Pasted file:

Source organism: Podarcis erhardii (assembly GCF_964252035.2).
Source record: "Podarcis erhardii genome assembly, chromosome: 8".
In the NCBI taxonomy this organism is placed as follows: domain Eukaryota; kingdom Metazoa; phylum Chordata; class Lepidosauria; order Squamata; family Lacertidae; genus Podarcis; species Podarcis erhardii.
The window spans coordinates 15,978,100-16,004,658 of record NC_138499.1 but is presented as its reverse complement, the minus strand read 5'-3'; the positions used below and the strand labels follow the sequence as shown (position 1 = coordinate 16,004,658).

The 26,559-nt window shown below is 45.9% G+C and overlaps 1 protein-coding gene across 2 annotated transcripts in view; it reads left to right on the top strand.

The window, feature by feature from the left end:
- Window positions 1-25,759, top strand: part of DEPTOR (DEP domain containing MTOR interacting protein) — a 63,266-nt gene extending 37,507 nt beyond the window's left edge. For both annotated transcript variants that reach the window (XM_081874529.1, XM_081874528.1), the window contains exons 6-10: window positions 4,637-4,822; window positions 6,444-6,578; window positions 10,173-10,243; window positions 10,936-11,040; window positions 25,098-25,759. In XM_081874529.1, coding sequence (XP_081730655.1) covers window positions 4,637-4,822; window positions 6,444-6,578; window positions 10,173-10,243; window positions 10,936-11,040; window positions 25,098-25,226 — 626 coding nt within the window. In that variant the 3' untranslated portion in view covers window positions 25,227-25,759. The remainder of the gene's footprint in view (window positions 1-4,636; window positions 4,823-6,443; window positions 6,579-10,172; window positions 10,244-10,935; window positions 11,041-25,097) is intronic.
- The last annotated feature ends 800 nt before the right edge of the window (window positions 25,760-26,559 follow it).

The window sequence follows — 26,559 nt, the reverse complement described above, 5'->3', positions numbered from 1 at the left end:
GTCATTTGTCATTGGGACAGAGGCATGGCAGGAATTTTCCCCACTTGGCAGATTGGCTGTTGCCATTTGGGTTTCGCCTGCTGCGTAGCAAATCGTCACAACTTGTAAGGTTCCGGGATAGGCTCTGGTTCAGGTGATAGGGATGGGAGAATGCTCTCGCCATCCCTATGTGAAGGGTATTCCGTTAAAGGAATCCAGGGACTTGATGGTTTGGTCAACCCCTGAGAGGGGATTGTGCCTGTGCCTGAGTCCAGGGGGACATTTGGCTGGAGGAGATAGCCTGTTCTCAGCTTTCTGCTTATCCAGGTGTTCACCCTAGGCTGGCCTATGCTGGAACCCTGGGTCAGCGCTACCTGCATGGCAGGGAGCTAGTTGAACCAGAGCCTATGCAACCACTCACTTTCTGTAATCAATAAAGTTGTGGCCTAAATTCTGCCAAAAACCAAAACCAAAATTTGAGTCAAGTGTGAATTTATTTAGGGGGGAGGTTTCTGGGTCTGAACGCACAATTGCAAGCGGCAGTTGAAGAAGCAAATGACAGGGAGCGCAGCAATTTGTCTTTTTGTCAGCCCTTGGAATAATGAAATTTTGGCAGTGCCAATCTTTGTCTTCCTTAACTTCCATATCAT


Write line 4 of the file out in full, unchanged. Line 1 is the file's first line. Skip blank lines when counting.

The window spans coordinates 15,978,100-16,004,658 of record NC_138499.1 but is presented as its reverse complement, the minus strand read 5'-3'; the positions used below and the strand labels follow the sequence as shown (position 1 = coordinate 16,004,658).